Our boat has an electrical system based on large 12V DC batteries. These batteries power the electronics, lighting, water pumps, heads, etc, that all run on 12V DC, and in combination with an Inverter, also power 120V equipment such as the refrigerator, freezer, etc. The batteries (in what we call the “house bank”) are charged by chargers which run from shore power when we are at a dock or from a generator when we are at anchor. They are also charged by the solar panels that we installed recently. The bottom line is that the house battery bank is a critical system on the boat, and we carefully monitor the “state of charge” to make sure that everything keeps working as it should. One important detail here is that the battery voltage is a (rough) indicator of how fully charged the batteries are, and a fully charged 12V battery should read not 12, but 12.8 volts. If the reading is below 12V, as it was on this morning, that means that the batteries are either deeply discharged, or a warning sign that something is amiss.

Back to the story… we ran the generator to recharge the batteries and decided to monitor and record the state of charge data over the next 24 hrs to see if we could identify the problem. During the day, our new solar panels are working well, producing enough energy to keep up with the house loads (usage by the refrigerator, freezer, etc) all day. When the sun goes down, we start drawing on the house banks, and the battery voltage got pretty low by bedtime that night. The next morning, we were down to 11.5V. Clearly something was wrong.

Because our batteries are split up into two banks (they are in two bix boxes in the lazarette), I was able to isolate the problem by turning each bank off and observing the results. When I switched off the port bank nothing happened. So I turned it back on and switched off the starboard bank… and everything on the boat shut down. Clearly there is a bad battery in the port bank – so bad that the boat can’t even run on it. My suspicion is that the bad battery is creating a load within the battery banks, therefore drawing down all the other batteries. So, I disabled the port battery bank and started the generator to charge up the starboard bank. That bank charged back up, with voltage and other parameters as expected, so we think that set of batteries is still good. Therefor we are good to go, except with half our our battery capacity. We will need to conserve electricity usage and monitor the batteries carefully, but will have no problem continuing on down the coast to San Jose Del Cabo. Once we get there, our task will be to determine which battery (or batteries) is dead and figure out how to get a warranty replacement from the manufacturer.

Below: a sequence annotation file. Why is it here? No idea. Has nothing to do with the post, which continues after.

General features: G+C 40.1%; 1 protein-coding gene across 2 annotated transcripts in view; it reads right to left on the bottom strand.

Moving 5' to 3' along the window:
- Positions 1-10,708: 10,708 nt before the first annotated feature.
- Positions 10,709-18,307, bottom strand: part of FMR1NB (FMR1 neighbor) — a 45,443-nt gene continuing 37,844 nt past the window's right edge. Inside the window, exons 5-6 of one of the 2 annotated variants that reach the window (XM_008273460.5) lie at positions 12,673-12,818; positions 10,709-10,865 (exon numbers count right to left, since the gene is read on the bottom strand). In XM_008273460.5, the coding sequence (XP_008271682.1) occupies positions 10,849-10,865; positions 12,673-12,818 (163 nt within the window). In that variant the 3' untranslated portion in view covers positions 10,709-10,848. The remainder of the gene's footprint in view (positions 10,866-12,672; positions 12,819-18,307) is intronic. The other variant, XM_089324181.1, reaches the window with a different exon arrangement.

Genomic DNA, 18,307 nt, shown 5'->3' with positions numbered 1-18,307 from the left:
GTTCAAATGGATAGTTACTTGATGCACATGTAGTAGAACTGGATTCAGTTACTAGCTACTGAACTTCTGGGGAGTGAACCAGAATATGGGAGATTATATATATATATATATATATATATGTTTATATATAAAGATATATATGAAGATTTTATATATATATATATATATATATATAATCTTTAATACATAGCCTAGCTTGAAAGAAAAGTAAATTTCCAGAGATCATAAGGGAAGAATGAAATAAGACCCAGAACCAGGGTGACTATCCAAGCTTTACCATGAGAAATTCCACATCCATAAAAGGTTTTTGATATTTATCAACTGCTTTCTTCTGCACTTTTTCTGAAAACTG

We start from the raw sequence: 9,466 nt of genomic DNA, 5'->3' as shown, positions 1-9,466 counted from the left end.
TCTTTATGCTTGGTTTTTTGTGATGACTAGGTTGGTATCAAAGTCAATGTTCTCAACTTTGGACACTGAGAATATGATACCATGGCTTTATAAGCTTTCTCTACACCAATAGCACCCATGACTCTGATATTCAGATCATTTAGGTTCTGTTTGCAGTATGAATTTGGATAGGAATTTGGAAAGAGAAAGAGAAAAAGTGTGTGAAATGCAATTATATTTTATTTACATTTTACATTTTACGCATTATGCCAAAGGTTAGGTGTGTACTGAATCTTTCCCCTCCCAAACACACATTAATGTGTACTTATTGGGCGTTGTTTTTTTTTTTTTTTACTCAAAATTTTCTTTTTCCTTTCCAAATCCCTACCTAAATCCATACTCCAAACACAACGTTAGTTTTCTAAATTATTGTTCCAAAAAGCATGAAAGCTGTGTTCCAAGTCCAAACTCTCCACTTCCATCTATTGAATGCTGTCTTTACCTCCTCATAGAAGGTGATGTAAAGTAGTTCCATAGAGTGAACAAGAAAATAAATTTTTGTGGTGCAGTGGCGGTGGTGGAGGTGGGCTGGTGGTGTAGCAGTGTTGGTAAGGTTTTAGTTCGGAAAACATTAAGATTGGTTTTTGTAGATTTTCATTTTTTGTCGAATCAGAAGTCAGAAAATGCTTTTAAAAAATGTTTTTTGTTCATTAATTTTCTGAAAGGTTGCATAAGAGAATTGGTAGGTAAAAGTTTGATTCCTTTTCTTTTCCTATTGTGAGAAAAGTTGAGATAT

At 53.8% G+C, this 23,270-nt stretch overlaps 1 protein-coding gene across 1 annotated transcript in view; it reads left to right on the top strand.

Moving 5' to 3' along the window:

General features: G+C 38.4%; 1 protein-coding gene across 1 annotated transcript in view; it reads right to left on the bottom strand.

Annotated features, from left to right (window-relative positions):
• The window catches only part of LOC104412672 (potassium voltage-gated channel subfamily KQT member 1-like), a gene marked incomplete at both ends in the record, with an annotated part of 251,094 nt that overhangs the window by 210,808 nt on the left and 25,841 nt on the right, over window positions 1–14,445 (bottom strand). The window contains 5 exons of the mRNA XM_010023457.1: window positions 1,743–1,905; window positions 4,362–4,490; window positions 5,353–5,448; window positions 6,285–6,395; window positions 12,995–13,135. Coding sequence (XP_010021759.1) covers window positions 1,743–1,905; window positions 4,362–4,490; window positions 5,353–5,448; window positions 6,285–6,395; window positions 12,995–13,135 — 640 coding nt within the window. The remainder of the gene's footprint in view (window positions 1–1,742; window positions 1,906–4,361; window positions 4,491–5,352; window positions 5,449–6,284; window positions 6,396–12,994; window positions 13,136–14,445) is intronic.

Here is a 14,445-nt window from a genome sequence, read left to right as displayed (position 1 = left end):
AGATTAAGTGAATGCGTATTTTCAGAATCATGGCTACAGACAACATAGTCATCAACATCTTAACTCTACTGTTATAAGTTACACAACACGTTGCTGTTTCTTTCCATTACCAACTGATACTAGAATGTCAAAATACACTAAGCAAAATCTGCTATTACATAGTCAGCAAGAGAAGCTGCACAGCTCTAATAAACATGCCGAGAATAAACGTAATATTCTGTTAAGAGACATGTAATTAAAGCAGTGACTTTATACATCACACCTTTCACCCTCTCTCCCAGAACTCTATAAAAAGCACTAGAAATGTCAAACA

Today (Wednesday, Nov 5th) we are underway from Turtle Bay to Bahia Santa Maria. It is a 30 hour run, and we have the same great weather (and fishing… also the subject of another post) that we had for the ride down to Turtle Bay. We expect to arrive tomorrow (Wednesday, 11/6) around 2 PM. We have heard that there is decent cellular data there, so we will be able to do some updates on the great time we have been having so far on the CUBAR Rally, Fishing, and enjoying Mexico.

Boat Repairs in San Diego

We arrived in San Diego a couple of days earlier than planned in order to get some repairs done for the issues I described recently. Boomer and his crew of two helpers showed up after receiving the necessary parts and went to work on fixing the leak on the new autopilot steering pump, installing a replacement for old, leaking steering pump, and replacing the coupling for the bow thruster. It was actually a bit scary to see Boomer disappear deep in the forward bilge to get at the thuster coupling. There is no way I would have been able to get in there, much less get out. After a long, hot day’s worth of work, we had a working bow thruster and two brand new autopilot steering pumps. The next day we did a sea trial around the harbor to make sure that all was well. Everything was good, so we were ready to go.

The new autopilot steering pumps mounted in the Lazarette.